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May 12, 2023

5 min. read

The CAA Slow Down Please lawn sign program will be discontinued at the end of 2023. Thank you for all your support, and for being an advocate in your community.

Longer days and sunnier skies present plenty of opportunities to get out and about. With people enjoying the fresh air and exercising outdoors, there will be an increase in foot and cycling traffic. That’s why CAA is reminding motorists to drive safely, especially through residential neighbourhoods.

This year, we’re pleased to continue offering FREE “Slow Down Please” lawn signs* to anyone living in South Central Ontario. When well-placed, these signs aim to make roads safer for children and those living in the community.

Keeping our roadways and neighbourhoods safe is a shared responsibility. You can also do your part by getting involved in this worthwhile community initiative.

Starting July 5, 2021, you can pick up a maximum of two signs from your local CAA Store, while quantities last. Always remember to check local city bylaws before installing signs on private property.

Show your support and pick up your FREE “Slow Down Please” lawn sign today!

Reduce your speed. 

Speeding is one of the leading causes of traffic collisions in Ontario. According to the Ontario Ministry of Transportation, almost 20% of all people killed on Ontario roads in 2017 died in collisions where speed was a contributing factor. Approximately two out of every three speed-related fatal and injury collisions happened on municipal roads.

More recently, a CAA poll released on December 29, 2020, found that speeding, aggressive behaviour and mobile phone use were among the most prevalent issues observed. The poll also revealed that 56% of Canadians have seen an increase in one or more unsafe driving behaviours since September, compared with earlier in the pandemic. More than one third of Canadians (35%) said they have seen an increase in drivers speeding, while 32% reported more aggressive driving and 30% said they have noticed more drivers using their mobile phone behind the wheel.

Remember, the faster you drive, the greater the risk of collision and the more severe that collision is likely to be. So, it’s important to drive with extra caution and obey speed limits when driving through residential areas and community safety zones. These are the places where our families and children live and play.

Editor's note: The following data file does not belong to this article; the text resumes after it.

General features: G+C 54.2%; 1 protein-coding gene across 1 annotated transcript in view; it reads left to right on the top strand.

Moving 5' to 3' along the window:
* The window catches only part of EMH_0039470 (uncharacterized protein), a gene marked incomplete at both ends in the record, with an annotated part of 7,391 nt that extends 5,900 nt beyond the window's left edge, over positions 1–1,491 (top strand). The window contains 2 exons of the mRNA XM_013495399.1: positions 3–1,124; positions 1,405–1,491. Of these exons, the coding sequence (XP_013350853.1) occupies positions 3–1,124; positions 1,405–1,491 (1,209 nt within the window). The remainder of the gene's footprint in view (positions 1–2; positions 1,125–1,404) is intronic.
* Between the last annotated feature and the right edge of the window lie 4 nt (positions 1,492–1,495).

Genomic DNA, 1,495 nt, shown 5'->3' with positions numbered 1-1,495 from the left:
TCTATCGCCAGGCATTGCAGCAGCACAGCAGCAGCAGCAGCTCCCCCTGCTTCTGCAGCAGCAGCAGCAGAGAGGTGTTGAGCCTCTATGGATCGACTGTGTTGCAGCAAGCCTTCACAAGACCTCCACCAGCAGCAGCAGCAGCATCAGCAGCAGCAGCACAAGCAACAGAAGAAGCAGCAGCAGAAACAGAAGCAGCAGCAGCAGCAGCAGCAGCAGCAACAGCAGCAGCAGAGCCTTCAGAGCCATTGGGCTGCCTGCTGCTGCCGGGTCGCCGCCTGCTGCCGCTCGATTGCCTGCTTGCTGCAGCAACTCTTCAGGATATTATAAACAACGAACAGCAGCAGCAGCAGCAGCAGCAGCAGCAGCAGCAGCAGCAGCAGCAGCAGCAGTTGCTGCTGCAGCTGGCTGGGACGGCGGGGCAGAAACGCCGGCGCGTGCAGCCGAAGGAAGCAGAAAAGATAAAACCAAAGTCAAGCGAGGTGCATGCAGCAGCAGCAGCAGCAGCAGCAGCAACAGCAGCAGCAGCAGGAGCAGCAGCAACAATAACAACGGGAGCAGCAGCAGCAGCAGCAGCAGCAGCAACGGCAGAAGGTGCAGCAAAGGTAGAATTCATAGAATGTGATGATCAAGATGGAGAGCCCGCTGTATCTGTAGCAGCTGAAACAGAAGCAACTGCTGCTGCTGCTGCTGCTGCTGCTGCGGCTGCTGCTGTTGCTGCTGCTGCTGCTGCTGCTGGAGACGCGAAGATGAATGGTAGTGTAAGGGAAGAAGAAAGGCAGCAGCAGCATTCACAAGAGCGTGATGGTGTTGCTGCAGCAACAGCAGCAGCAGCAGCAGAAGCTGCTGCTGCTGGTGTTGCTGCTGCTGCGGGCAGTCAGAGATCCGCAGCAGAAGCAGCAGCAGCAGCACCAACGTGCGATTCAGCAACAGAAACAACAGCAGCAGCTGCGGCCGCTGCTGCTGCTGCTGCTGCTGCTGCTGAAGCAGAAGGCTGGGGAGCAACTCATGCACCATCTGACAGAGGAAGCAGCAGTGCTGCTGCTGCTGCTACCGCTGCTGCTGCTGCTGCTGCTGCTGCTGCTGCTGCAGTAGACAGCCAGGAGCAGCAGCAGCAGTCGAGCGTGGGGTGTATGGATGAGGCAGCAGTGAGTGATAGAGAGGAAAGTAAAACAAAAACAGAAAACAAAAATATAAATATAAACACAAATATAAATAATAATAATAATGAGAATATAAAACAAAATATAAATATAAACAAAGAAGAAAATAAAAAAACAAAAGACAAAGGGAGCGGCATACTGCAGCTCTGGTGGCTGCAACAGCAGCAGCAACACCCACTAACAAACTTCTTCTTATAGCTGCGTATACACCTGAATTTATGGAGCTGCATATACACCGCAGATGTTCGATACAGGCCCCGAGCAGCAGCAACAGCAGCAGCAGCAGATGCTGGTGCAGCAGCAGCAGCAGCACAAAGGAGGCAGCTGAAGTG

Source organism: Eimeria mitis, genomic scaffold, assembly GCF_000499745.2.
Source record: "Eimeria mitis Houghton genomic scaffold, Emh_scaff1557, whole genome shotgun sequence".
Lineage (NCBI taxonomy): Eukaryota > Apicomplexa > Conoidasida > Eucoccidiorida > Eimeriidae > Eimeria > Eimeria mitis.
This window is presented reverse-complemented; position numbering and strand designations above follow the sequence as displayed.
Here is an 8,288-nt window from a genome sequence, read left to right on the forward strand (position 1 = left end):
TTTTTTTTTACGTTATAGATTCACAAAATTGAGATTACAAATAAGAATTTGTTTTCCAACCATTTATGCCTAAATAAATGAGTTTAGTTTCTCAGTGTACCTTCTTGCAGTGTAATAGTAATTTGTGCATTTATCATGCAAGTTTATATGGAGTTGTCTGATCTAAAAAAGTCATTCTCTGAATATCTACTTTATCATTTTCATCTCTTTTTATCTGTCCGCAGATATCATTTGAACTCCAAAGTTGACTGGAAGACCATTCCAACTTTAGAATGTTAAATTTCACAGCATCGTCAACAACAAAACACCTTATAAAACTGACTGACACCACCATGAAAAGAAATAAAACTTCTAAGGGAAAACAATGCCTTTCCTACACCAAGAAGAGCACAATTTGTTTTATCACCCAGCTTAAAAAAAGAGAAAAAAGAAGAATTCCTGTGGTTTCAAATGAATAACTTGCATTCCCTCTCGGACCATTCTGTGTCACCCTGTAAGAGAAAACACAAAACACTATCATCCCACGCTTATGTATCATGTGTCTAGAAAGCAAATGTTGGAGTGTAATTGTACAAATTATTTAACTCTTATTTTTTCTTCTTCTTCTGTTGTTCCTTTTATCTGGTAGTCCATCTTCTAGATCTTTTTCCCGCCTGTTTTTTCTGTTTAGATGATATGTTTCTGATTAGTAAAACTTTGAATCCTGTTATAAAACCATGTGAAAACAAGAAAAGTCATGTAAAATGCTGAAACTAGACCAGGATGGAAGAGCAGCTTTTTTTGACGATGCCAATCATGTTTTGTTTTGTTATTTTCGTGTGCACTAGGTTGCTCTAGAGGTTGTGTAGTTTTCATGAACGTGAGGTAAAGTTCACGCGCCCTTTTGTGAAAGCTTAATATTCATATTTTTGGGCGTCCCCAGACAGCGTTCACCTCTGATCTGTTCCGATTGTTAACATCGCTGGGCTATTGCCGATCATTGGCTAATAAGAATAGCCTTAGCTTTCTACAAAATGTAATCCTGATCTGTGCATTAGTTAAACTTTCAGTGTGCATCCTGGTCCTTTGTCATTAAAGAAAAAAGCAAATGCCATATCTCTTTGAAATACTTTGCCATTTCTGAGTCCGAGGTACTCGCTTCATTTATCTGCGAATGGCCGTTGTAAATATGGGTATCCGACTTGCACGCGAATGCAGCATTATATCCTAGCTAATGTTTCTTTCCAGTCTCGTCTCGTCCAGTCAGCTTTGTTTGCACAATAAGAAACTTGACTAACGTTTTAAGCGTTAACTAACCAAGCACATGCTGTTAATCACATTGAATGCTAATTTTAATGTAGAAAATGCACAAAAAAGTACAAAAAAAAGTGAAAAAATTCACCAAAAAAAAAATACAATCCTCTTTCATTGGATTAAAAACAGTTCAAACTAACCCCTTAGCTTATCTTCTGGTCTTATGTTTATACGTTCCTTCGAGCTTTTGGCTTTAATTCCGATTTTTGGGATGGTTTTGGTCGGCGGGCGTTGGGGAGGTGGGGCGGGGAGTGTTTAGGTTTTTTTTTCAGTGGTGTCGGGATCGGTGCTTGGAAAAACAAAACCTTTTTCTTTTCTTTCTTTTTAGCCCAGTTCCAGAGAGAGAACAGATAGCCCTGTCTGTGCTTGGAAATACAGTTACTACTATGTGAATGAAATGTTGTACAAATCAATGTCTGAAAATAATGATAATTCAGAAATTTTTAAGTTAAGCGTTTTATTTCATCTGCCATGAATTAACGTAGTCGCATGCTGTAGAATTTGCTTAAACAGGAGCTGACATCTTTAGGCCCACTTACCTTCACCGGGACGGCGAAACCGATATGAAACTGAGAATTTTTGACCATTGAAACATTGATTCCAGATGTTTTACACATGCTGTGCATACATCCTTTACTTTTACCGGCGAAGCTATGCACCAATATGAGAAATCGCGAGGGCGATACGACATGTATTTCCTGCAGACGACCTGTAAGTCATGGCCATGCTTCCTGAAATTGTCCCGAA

Help keep our communities safe.

Let's work together. Remember these road safety tips the next time you head out:

For drivers:

  • Be aware of your surroundings. Avoid distractions like texting, adjusting your GPS or scrolling through your playlist. Distracted driving puts you and others at risk and comes with serious consequences including fines, demerit points and licence suspension.
  • Yield to pedestrians at crosswalks. Pay extra attention if you see someone is about to or has already entered the crosswalk.
  • Drive slowly through community safety zones and residential areas. Expect additional pedestrian or bike traffic in these areas and watch for children running across the road or darting out from between parked cars.
  • Keep a safe distance. It’s the law: Drivers of motor vehicles must keep at least one-metre distance when passing someone on their bike.
  • Be patient. Pedestrians with disabilities, children or seniors crossing the road may need more time to get to the other side.

For all road users:

  • Be mindful. Always be courteous, respectful and patient with others.
  • Follow the rules of the road. Drivers and vulnerable road users (people on bikes and/or pedestrians) each have a role to play in keeping everyone safe on our roads.
  • Be aware of your surroundings. Pay attention, avoid distractions like using your phone or wearing headphones and make eye contact with other road users including people walking, cycling or driving.
  • Be visible. Drivers and people on bikes must have appropriate lighting during dark or low visibility situations. This includes half an hour before sunset and half an hour after sunrise, when it’s dark, foggy or cloudy. People walking or cycling should wear bright or reflective clothing for extra visibility.

To learn more about CAA's road safety efforts, visit www.caasco.com/advocacy

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